Best movie ever made about Fatima, including trailer

This movie had a profound effect on me so I thought I would share it with both catholics and non-catholics. It is visually stunning, allowing you to really see what so many people described:

"Then, suddenly, one heard a clamor, a cry of anguish breaking from all the people. The sun, whirling wildly, seemed all at once to loosen itself from the firmament and, blood red, advance threateningly upon the earth as if to crush us with its huge and fiery weight. The sensation during those moments was truly terrible.

“All the phenomena which I have described were observed by me in a calm and serene state of mind without any emotional disturbance. It is for others to interpret and explain them. Finally, I must declare that never, before or after October 13 [1917], have I observed similar atmospheric or solar phenomena.” Professor Almeida Garrett


Actual movie:

Here is the review by Steven Greydanus,published in the National Catholic Register as well as at his website

The 13th Day is the best movie ever made about Fátima — the most beautiful and effective, as well as one of the most historically accurate.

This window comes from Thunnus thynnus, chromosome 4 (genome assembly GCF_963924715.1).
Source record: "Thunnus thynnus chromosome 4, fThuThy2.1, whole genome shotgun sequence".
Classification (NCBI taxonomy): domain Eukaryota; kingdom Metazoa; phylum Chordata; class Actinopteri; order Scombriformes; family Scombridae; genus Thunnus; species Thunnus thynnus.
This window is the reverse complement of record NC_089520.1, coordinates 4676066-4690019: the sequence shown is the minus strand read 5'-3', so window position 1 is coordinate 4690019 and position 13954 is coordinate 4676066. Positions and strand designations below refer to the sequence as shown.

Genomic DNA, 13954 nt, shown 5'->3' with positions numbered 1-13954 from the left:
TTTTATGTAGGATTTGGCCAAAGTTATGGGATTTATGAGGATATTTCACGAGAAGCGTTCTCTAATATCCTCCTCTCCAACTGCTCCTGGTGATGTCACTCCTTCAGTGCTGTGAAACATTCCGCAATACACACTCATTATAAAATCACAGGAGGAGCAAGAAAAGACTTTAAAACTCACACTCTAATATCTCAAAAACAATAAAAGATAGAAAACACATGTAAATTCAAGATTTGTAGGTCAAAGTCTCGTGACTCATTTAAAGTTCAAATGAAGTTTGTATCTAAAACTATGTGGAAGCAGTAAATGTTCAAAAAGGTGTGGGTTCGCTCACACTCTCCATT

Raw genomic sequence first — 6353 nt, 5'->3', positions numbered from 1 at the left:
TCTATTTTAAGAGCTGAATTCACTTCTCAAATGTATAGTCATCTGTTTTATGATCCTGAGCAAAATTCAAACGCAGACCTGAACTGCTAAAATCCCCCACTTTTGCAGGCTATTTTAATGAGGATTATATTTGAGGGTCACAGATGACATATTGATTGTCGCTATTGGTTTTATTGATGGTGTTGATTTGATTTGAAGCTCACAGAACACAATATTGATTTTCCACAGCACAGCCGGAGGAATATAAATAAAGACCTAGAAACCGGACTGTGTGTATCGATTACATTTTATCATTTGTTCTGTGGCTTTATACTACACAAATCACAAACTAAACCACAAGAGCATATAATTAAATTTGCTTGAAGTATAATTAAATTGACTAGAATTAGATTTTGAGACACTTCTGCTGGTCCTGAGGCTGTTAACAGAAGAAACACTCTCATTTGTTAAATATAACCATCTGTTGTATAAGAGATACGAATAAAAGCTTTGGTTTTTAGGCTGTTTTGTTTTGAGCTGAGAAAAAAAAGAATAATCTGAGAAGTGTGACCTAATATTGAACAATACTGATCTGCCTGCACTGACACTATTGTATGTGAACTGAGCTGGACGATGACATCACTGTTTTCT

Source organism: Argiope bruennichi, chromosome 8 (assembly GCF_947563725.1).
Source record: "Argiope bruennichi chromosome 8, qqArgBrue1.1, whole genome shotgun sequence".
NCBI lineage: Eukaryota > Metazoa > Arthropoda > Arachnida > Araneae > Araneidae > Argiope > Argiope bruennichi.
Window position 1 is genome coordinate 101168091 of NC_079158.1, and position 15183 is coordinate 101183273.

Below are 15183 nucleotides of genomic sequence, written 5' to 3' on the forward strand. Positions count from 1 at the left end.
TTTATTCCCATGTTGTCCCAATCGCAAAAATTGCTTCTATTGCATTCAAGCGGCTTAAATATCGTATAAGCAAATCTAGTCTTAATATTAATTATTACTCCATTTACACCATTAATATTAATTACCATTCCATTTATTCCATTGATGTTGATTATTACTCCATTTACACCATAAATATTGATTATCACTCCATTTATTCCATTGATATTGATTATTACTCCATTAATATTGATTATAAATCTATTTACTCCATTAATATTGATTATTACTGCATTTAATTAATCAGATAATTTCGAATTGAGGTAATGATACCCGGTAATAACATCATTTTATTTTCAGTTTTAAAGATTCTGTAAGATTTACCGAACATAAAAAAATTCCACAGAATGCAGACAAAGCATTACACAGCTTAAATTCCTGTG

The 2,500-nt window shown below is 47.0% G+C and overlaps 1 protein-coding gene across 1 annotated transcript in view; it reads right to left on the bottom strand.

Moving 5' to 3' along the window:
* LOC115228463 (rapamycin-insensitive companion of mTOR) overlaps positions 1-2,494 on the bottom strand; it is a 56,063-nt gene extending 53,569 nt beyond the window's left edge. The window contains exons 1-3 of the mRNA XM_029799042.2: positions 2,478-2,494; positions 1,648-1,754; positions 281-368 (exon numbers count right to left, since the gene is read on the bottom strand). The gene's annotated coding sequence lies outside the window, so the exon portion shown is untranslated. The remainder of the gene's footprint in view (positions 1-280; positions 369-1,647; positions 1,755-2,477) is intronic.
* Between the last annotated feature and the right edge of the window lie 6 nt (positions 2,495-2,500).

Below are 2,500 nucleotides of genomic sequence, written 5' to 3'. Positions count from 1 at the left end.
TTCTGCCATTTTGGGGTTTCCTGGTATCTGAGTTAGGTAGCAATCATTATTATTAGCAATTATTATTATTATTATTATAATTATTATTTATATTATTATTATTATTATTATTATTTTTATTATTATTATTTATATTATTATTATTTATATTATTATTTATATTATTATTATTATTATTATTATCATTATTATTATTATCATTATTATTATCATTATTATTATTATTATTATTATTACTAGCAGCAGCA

Distilled to the bare essence of the events, mediated through evocative visuals and mood rather than character-based drama, The 13th Day has a clarity and intensity of a defining event in childhood that we rehearse in our minds for the rest of our lives. That is, indeed, how The 13th Day approaches the apparitions at Fátima in 1917, through the eyes of 30-year-old Sister Lúcia de Jesus Rosa Santos, living in seclusion at the Carmelite convent in Spain, writing the second of her six memoirs.

From the gathering darkness of the times — the first World War, the Bolshevik revolution, the fall of the Portuguese monarchy and the Republican government’s war against religion in Portugal — to tiny, isolated Fátima, timeless in the way of childhood memories until the event that changed everything, Sister Lúcia’s memories are imbued with an aura of reverie and contemplation by striking visuals, an effective score and a stark, simple narrative.

More of the review can be found at

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